can be found in NOLS
While climbing a mountain near the end of
the course, Lindsay's group found itself in
a rock slide.
"We had to duck behind a huge boulder," she
says. "I thought, 'What am I doing up
The group descended safely - and felt stronger
for the experience.
When Lindsay finished her course, her brother
was waiting for her at the farm near Palmer,
Alaska, that served as the wilderness course
base camp. He was in Alaska
to take a mountaineering course.
"We climbed five peaks," Brett says, "covering
about 80 miles in 31 days. For NOLS, that's
not a lot of mileage."
When Brett spent a semester at leadership
school, he says, "The only time we were
out of the backcountry was to get more food
and change gear."
They went from three weeks of whitewater paddling
on two rivers to three weeks of rock climbing
to 34 days of canyon backpacking - all in Utah
- to more than a week of telemark skiing and
winter camping in Wyoming.
A NOLS student braves
© Deborah Sussex.
"It changed the direction of my life," Brett
says from Lake Tahoe, Nev., where he is going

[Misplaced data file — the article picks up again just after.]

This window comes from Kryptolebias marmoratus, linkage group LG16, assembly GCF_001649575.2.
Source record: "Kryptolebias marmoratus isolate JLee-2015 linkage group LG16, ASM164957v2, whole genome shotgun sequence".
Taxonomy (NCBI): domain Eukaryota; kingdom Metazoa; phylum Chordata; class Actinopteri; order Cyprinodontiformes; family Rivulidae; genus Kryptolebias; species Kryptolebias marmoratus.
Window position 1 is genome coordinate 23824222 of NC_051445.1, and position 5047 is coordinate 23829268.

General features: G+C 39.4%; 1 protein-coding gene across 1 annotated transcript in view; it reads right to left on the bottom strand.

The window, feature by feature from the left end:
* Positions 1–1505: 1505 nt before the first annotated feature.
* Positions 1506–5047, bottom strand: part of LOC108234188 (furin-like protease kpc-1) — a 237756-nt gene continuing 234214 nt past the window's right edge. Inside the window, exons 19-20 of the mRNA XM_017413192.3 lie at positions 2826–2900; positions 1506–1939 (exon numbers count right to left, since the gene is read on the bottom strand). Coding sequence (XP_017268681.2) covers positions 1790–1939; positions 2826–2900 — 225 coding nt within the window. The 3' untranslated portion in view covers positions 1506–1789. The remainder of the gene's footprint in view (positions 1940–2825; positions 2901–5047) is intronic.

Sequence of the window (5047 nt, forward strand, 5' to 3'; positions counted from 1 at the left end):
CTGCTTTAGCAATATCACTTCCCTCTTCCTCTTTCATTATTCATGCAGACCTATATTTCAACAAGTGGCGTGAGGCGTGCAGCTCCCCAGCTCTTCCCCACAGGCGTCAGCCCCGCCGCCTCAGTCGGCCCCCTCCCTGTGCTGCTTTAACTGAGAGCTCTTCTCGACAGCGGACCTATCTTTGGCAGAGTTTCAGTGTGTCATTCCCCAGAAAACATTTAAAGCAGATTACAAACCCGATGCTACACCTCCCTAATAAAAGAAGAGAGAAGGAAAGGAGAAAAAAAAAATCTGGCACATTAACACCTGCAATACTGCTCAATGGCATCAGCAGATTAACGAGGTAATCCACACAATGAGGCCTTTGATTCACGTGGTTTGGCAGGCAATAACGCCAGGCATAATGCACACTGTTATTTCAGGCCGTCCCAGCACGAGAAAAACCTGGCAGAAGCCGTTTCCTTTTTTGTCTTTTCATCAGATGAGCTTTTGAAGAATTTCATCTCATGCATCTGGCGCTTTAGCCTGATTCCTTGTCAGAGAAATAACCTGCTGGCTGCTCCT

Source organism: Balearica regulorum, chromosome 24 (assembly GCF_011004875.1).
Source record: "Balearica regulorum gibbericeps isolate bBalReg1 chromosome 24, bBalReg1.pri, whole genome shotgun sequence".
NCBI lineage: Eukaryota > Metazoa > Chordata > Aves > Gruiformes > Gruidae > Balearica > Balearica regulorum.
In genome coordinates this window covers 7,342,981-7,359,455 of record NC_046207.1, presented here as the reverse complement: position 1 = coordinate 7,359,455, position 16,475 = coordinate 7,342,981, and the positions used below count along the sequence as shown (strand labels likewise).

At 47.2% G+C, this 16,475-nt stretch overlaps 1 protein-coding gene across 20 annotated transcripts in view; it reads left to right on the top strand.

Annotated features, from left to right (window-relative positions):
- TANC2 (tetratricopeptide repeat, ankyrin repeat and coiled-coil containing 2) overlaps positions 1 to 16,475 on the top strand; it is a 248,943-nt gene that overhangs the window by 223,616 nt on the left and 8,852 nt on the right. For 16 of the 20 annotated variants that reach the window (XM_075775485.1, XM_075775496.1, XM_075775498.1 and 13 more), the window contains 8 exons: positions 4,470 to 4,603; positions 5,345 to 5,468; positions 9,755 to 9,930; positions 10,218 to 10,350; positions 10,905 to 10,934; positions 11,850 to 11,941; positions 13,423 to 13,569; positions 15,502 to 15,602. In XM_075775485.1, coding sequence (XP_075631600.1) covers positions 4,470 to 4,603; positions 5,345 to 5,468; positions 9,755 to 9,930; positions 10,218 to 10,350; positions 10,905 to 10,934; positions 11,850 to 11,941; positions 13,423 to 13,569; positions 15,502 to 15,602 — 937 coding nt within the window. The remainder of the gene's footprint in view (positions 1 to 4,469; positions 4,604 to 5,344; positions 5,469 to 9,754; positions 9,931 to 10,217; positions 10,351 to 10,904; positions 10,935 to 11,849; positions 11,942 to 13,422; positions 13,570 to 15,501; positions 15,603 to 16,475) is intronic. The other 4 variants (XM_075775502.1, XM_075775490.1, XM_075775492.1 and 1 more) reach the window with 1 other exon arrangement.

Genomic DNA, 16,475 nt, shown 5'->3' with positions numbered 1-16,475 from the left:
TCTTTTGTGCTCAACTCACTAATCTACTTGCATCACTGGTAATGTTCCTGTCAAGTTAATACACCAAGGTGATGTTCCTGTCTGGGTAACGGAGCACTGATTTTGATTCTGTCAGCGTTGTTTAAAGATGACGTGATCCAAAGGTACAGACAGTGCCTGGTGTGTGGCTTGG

to college. "I knew I liked the outdoors
as a hobby, but it showed me I wanted to do
He picked up 12 college
credit hours while learning skills that
will last a lifetime. He shared this knowledge
with his sister, who also absorbed the true
"It definitely opened a lot of doors
to me," Lindsay says. "It encouraged
my leadership skills."
At the end of last summer, Brett and Lindsay
took some of Lindsay's friends camping in the
Adirondacks. She cooked for them. They went
rock climbing together.
"I was like the leader among my friends," Lindsay
Her follower days are behind her.
Learning about NOLS
The National Outdoor Leadership School offers
courses that last from 10 days to a full semester
in the Rocky Mountains, Pacific
Northwest, Southwest, Alaska, Western
Canada and elsewhere. Among the courses
available this summer: Absaroka
(Wyo.) Backpacking, Alaska
Sea Kayaking, Yukon
Canoeing and North
Cascades (Wash.) Mountaineering. Courses
cost $2,220 to $3,780. Financial
aid is offered.
For details on NOLS, call (307) 332-5300 or